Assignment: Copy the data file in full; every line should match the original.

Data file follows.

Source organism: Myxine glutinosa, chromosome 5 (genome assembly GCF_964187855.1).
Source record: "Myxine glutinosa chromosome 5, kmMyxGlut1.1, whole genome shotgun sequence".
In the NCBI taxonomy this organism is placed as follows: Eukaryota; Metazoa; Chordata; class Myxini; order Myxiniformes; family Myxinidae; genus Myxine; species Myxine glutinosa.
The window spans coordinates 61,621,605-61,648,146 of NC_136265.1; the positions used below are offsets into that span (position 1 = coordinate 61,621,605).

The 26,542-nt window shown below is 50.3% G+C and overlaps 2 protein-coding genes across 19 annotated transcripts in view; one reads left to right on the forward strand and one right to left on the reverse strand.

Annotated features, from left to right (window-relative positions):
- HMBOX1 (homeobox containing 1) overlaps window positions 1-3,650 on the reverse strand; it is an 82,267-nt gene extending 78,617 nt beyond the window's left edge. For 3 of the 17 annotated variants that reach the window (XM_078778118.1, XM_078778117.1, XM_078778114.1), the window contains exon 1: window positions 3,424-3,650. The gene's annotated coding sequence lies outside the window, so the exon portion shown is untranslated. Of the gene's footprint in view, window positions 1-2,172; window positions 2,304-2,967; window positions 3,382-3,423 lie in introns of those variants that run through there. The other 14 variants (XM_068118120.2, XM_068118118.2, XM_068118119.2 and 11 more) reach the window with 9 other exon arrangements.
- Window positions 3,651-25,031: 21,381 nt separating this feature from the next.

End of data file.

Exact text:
Source organism: Myxine glutinosa, chromosome 5 (genome assembly GCF_964187855.1).
Source record: "Myxine glutinosa chromosome 5, kmMyxGlut1.1, whole genome shotgun sequence".
In the NCBI taxonomy this organism is placed as follows: Eukaryota; Metazoa; Chordata; class Myxini; order Myxiniformes; family Myxinidae; genus Myxine; species Myxine glutinosa.
The window spans coordinates 61,621,605-61,648,146 of NC_136265.1; the positions used below are offsets into that span (position 1 = coordinate 61,621,605).

The 26,542-nt window shown below is 50.3% G+C and overlaps 2 protein-coding genes across 19 annotated transcripts in view; one reads left to right on the forward strand and one right to left on the reverse strand.

Annotated features, from left to right (window-relative positions):
- HMBOX1 (homeobox containing 1) overlaps window positions 1-3,650 on the reverse strand; it is an 82,267-nt gene extending 78,617 nt beyond the window's left edge. For 3 of the 17 annotated variants that reach the window (XM_078778118.1, XM_078778117.1, XM_078778114.1), the window contains exon 1: window positions 3,424-3,650. The gene's annotated coding sequence lies outside the window, so the exon portion shown is untranslated. Of the gene's footprint in view, window positions 1-2,172; window positions 2,304-2,967; window positions 3,382-3,423 lie in introns of those variants that run through there. The other 14 variants (XM_068118120.2, XM_068118118.2, XM_068118119.2 and 11 more) reach the window with 9 other exon arrangements.
- Window positions 3,651-25,031: 21,381 nt separating this feature from the next.